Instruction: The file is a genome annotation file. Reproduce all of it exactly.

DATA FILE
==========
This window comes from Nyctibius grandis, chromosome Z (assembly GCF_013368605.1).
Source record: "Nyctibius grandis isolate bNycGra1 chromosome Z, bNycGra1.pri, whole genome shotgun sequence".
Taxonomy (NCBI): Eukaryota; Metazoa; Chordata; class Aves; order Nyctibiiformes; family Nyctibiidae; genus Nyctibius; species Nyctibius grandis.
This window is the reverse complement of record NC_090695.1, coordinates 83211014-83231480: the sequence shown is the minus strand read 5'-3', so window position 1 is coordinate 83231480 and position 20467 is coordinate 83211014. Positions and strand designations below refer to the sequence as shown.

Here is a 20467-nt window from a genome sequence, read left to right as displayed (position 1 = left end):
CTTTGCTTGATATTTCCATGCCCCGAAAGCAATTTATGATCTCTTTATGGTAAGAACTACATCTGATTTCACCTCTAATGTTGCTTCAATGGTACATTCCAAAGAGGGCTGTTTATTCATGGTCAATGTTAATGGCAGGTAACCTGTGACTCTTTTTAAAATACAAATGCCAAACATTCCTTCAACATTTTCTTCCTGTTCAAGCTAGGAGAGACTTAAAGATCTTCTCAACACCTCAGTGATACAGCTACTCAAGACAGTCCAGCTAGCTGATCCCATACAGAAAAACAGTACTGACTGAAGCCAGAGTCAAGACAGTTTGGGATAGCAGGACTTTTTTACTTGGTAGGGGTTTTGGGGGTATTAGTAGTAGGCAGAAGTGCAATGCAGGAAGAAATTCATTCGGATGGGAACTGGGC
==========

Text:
This window comes from Nyctibius grandis, chromosome Z (assembly GCF_013368605.1).
Source record: "Nyctibius grandis isolate bNycGra1 chromosome Z, bNycGra1.pri, whole genome shotgun sequence".
Taxonomy (NCBI): Eukaryota; Metazoa; Chordata; class Aves; order Nyctibiiformes; family Nyctibiidae; genus Nyctibius; species Nyctibius grandis.
This window is the reverse complement of record NC_090695.1, coordinates 83211014-83231480: the sequence shown is the minus strand read 5'-3', so window position 1 is coordinate 83231480 and position 20467 is coordinate 83211014. Positions and strand designations below refer to the sequence as shown.

Here is a 20467-nt window from a genome sequence, read left to right as displayed (position 1 = left end):
CTTTGCTTGATATTTCCATGCCCCGAAAGCAATTTATGATCTCTTTATGGTAAGAACTACATCTGATTTCACCTCTAATGTTGCTTCAATGGTACATTCCAAAGAGGGCTGTTTATTCATGGTCAATGTTAATGGCAGGTAACCTGTGACTCTTTTTAAAATACAAATGCCAAACATTCCTTCAACATTTTCTTCCTGTTCAAGCTAGGAGAGACTTAAAGATCTTCTCAACACCTCAGTGATACAGCTACTCAAGACAGTCCAGCTAGCTGATCCCATACAGAAAAACAGTACTGACTGAAGCCAGAGTCAAGACAGTTTGGGATAGCAGGACTTTTTTACTTGGTAGGGGTTTTGGGGGTATTAGTAGTAGGCAGAAGTGCAATGCAGGAAGAAATTCATTCGGATGGGAACTGGGC